Is the 3-point shot worth too many points?

I know this may seem strange since it is written right into its definition, which is 3 points. However, in recent years we are seeing a radical change in terms of choosing the best shot available, to the point of considering this the sole criterion on which to build a winning roster. So is the 3-point shot really worth too much these days? What happens when many players begin to become extremely effective at this fundamental?

The introduction of this rule, was intended to balance offensive solutions to make the game more balanced, so that it would reward the more complete team. Instead, in recent years, the 3-point shot has become the main weapon of any team, both in the NBA and in Europe. And it is perhaps the rule that has most revolutionized basketball in its 130 years of existence.

Introduced in 1979 in the NBA, the 3-point shot allowed slender or unathletically gifted players to have an extra weapon to be decisive on the court, rather than relying exclusively on centers or powerful wings with outsized physiques. Before these recently concluded Playoffs, it had never occurred to me to think that this shooting “was worth too much” or represented a kind of bug in the dynamics of the game. However, I was impressed to hear these words within a podcast after Game 2 between the Suns and Mavericks:

Phoenix is clearly the better team, but every time this difference starts to show, Dallas manages to hang on to the game through 3-point shooting because it is their only asset. This highlights how one play can actually reward a less equipped team, just because it is a shot that’s worth too much.”

Clearly this is a provocation, but indeed NBA teams seem to see it that way. Especially Daryl Morey, current president of the 76ers, is adamant that the 3-point shot is such an advantageous weapon that it should be worth 2.5 points instead of 3. In favor of his argument we can apply a simple mathematical calculation. If 33% of 3-point shots were scored, it would be equivalent to scoring 50% of 2-point shots. That is, 1 point per shot. But the extra point you earn from behind the arc gives you much more incentive to go for that solution. And it took more than 30 years for the NBA to realize this.

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Morey himself, starting in 2014, began building the Rockets’ roster with one criterion in mind, and that was that they be an efficient 3-point shooting team. The climax came in the 2017-2018 season, in Game 7 of the Western Conference finals against Golden State, a game in which Houston came up against the harsh reality that basketball is not just math. Harden and his teammates missed 27 consecutive 3-point shots (about one every 50 seconds) and finished the game with a paltry 7 of 49. “Live by the three, die by the three.”

But so is it really an improper weapon? The answer I feel like giving is no. Digging deeper, one can see that the 3-point shot is a perfectly balanced mechanic within the game of basketball. For the demonstration of this thesis the numbers come to the rescue.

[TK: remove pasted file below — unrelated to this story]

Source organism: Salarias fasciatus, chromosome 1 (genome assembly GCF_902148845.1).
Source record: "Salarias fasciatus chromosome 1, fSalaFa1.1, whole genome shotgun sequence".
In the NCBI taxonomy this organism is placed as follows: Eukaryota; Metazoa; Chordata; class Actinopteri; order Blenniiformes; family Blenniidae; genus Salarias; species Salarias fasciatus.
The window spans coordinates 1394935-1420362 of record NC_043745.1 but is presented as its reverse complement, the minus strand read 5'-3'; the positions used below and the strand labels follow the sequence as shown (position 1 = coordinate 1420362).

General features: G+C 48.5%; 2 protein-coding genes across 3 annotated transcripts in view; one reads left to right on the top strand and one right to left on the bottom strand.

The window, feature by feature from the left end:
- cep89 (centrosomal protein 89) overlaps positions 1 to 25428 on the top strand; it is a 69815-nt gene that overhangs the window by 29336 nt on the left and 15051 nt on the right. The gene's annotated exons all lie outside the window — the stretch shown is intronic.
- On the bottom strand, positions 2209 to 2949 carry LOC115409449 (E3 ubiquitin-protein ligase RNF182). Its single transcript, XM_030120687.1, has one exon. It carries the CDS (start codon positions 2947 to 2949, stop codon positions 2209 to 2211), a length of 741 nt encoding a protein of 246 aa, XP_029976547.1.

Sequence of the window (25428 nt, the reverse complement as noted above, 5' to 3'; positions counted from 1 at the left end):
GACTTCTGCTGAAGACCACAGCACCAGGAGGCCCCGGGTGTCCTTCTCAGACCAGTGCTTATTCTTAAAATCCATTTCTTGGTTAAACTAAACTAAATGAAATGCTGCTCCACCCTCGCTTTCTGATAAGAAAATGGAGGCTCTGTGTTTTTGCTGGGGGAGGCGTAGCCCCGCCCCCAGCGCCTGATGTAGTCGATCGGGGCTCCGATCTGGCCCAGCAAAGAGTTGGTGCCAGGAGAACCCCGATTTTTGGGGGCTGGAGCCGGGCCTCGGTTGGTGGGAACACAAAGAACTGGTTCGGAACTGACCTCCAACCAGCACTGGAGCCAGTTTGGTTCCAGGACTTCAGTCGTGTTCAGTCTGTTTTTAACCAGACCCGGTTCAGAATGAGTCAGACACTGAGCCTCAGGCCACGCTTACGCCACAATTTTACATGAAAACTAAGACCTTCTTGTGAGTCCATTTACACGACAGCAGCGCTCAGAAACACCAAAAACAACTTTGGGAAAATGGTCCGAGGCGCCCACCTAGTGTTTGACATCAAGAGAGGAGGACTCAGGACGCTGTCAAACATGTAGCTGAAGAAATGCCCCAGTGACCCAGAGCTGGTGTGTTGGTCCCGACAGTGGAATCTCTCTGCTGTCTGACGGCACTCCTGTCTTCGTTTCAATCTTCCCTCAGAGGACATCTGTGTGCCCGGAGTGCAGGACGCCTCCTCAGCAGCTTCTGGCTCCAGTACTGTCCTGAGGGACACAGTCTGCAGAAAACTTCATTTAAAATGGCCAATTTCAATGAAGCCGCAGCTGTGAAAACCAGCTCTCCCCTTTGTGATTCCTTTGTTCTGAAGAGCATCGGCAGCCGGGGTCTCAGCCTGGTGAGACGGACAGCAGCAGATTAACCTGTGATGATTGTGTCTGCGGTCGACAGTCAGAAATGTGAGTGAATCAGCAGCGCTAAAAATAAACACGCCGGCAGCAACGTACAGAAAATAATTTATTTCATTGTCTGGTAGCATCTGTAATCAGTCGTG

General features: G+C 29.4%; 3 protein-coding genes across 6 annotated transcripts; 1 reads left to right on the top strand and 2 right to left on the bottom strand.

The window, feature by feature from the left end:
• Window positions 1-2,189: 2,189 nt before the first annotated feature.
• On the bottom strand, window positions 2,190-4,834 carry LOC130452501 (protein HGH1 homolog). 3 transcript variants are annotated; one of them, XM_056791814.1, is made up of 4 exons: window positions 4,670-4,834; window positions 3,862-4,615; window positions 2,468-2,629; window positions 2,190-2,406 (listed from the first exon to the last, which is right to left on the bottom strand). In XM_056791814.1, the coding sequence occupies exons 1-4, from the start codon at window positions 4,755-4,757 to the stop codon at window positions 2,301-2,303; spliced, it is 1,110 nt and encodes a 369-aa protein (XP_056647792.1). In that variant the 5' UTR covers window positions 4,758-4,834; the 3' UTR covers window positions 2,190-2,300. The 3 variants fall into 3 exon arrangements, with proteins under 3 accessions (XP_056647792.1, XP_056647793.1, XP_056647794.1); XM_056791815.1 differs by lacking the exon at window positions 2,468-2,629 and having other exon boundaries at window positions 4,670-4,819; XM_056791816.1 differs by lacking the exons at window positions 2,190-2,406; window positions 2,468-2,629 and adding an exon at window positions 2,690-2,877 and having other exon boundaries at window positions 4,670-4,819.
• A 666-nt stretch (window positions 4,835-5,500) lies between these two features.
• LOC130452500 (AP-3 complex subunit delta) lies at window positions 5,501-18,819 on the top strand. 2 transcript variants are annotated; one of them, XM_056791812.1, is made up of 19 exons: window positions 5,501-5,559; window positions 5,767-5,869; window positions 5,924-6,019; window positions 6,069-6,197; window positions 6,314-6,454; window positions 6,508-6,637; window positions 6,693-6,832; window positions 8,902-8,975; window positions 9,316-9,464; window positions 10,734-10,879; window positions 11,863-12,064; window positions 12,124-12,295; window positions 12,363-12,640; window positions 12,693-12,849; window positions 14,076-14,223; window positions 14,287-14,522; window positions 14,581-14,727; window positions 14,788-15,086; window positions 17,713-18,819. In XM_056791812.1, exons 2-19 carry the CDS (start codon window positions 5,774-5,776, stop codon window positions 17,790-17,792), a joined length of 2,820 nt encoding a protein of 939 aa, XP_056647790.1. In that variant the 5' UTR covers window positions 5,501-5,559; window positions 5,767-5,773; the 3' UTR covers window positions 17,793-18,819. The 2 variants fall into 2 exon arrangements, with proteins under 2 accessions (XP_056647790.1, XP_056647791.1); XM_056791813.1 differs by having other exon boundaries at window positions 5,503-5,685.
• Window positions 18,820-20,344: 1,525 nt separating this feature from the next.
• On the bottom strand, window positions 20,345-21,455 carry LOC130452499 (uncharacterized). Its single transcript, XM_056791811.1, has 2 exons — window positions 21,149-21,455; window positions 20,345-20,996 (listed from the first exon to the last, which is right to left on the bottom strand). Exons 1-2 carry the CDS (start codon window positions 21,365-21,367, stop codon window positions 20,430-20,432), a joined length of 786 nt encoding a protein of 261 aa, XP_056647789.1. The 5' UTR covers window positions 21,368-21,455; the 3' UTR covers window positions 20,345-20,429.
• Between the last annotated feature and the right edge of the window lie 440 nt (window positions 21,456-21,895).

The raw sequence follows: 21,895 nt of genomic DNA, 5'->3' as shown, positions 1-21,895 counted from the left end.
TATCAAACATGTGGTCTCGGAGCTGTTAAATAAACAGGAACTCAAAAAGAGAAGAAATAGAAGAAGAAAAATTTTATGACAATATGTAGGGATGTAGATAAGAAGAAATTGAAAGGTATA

Over the past 20 years, the average number of 3-point shots attempted per game has increased from 15 to 35. However, however, the percentage made has remained about the same, despite the almost obsessive attention given to this fundamental. When I first saw these numbers I was speechless. How is it possible that the realization percentage has not increased?

It almost seems as if those who introduced the 3-point line back in 1961 knew perfectly well what the perfect distance was for this shot to become advantageous to take, but not so much as to create an imbalance in the game. In fact, they did not know.

Abe Saperstein and Ray Meyer drew the lines arbitrarily at the distance of 7 feet 62cm and 6 feet 70 from the corners, without any scientific basis but according to them “for new and interesting possibilities within the game.”
Over time and with various adjustments, the final distance of 7 meters and 28cm was arrived at in 1967, and this distance was tweaked for only 3 years from 1996 to 1998 (6 meters and 70 for the entire field) and then returned to the original distance.

Returning instead to the assessment on 3-point percentages that have almost remained unchanged over the past 20 years, it is interesting to note that instead it has been the 2-point shot that has increased in percentage. This is because teams have become excellent at shooting from long distance, to the point that all other available shots begin to be easier to take as defenses attack shooters well beyond the fateful line.

And that is why the 3-point shot is a perfectly balanced mechanic. The moment a team is extremely strong beyond the arc, the defense will focus its game plan to limit 3-point solutions as much as possible, at the cost of leaving more space in the area. Conversely, if you are not a team that makes 3-point shooting its strong point, you will be able to allow more freedom because it does not represent an advantage and so as not to leave easy points under the basket.

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In the end then, the only criterion that makes a difference is the quality of the shot, which for the past 20 years has remained the same, which is 1: 1 point per shot. And if until last year people could give credence to those who claimed that the 3-point shot represented a huge advantage within the game of basketball, now those people will have to think again. For the first time in the past 40 years, NBA teams have been so efficient at the 2-point shot that trying this fundamental has taken on more value than attempting a 3-pointer.

Saperstein and Meyer had it right from the start. The 3-point shot is exactly at the distance where it should be and is worth exactly the points it should be worth.

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